Mac developers are also eager to join the iPhone game, and many of them are excited to reach a new market. Ian Lynch Smith, president of Freeverse, says, “How many Macs are there now, like 38 million? They’re going to have 10 million iPhones at the end of this year, and they could easily have 50 million in three years.” Freeverse hopes to release a few products with the June launch of the App Store, including a driving game and some simple sports titles.


Peter Tamte, president of MacSoft parent company Destineer, also sees a huge iPhone audience. He comments via email, “We view the iPhone as a mobile software platform. The huge number of applications and games coming will make the iPhone a sustainable, long-term opportunity. You bet we’re going to make games for iPhone!”




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The all purpose solution is to use the Pwnage tool and allow your iphone/ipod touch to load any firmware you'd like on it, meaning when the iphone version 2 software comes out I will just go ahead and install it and then just go and custom hack it via the tool and have the software way before everyone else.

I see this method being the wave of the future because of the 90 surcharge that apple has.



Having a hand held game console that also has the ability to store contacts and call friends could enable a friend update aspect, Where you can see if your friends are playing a multi-player game you have. You can call them up and ask to join. Tap a "Join game" button under "end call" and connect.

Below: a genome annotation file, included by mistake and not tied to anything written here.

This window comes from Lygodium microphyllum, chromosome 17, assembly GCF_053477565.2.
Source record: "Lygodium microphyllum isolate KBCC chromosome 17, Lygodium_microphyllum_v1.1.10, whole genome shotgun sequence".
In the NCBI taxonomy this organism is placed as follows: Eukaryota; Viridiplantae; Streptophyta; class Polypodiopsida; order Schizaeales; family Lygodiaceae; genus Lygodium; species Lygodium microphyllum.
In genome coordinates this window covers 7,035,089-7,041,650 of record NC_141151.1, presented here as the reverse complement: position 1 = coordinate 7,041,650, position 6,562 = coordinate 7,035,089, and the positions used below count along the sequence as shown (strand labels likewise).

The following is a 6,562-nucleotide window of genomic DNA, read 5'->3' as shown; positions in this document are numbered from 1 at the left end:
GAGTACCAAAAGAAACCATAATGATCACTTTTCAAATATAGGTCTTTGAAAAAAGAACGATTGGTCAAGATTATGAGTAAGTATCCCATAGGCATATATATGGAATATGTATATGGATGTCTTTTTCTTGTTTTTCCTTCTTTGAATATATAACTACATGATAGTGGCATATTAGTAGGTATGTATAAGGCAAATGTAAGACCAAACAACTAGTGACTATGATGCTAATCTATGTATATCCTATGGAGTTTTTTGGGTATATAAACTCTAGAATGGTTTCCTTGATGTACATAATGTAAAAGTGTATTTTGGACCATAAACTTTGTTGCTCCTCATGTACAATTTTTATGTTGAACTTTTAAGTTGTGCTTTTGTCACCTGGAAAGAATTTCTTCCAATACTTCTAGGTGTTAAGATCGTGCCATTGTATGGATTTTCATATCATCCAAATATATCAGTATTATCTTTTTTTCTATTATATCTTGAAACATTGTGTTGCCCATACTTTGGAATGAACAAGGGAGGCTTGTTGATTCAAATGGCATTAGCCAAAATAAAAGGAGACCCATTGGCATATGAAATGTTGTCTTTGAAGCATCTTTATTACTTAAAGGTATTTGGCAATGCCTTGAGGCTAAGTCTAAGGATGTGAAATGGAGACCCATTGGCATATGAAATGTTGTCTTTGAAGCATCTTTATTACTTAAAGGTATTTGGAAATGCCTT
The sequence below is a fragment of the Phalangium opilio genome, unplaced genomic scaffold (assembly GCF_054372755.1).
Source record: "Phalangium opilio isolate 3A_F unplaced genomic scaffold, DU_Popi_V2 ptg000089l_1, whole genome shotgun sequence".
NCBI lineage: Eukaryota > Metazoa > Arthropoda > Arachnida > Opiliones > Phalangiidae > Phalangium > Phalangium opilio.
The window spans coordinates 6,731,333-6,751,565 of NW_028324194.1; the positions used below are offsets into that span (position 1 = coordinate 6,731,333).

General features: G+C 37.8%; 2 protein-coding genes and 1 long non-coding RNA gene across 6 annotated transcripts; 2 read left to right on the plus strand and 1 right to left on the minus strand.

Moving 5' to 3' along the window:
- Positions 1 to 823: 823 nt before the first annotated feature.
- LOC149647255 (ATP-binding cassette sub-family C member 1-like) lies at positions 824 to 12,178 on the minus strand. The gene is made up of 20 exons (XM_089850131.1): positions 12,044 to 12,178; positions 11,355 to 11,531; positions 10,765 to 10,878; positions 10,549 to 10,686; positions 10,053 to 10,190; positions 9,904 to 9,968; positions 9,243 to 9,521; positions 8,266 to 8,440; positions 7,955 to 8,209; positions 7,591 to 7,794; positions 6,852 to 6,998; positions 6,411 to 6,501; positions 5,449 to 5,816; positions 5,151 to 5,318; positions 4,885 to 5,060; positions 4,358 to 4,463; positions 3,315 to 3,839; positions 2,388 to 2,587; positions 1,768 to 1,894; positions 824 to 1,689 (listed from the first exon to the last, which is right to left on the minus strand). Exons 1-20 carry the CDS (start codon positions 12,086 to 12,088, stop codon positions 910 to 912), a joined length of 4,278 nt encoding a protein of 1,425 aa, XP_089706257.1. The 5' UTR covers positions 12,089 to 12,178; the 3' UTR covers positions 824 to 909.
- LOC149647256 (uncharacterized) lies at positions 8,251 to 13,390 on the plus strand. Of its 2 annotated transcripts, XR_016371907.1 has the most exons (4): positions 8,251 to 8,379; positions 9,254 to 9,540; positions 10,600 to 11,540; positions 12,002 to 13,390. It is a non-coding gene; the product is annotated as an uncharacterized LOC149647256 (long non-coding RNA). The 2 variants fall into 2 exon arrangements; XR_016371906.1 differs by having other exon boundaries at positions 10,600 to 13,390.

You can play chess or checkers with random iPhone users as well. Apple is very astute. To me I see them understanding their closeness with Nintendo and therefore setting themselves as Nintendo competitors.

On another note. The timing will be important to target college bound students who are looking for a new cell phone, laptop, or handheld console. Apple could push the idea of students who don't have their laptops with them can simply look at their cellphone (iPhone) and use back to my mac to access files and perhaps remotely fax or print through the school's server.

Once again Apple is leading the way into a new niche. I wonder where the competition is? If there isn't a threat of competition could Apple's awesomeness vanish? Or perhaps it's the fact that they push innovation above competition that they are so awesome.


Ann Onimis

I hope multiplayer games allow you to use speaker calling or use an ear-piece to talk to friends during the game, like Xbox Live. Like the corner of the screen could have a barely noticeable circle which you can hold your finger to talk and then release.

Think about faster internet, touch response screen, more storage, and possibly a larger more comfortably grippable iphone. This tells me multiplayer is sooo going to happen.

Since Apple is all about integration. You could stream your games to your apple TV or Mac and use your iPod touch or iPhone as a controller. You could play multiplayer games with friends on your computer and apple TV.

The more Apple expands it's web of products that exponentially enhance one another I don't see a true contender in the near future



do I really care about games??? Come on guys! Give me cut and paste, let me edit a Word document, let me save a file, give me to do lists and a calendar more like iCal... I didn't buy a $400 toy. If that's all the iPhone will ever be, it's back to T-mobile and a Treo in a year and a half...



@dave...dude, that stuff will be here in nine days. relax.



S'long Dave. Enjoy your Toyo--I mean Treo--and your trip back to the 90s.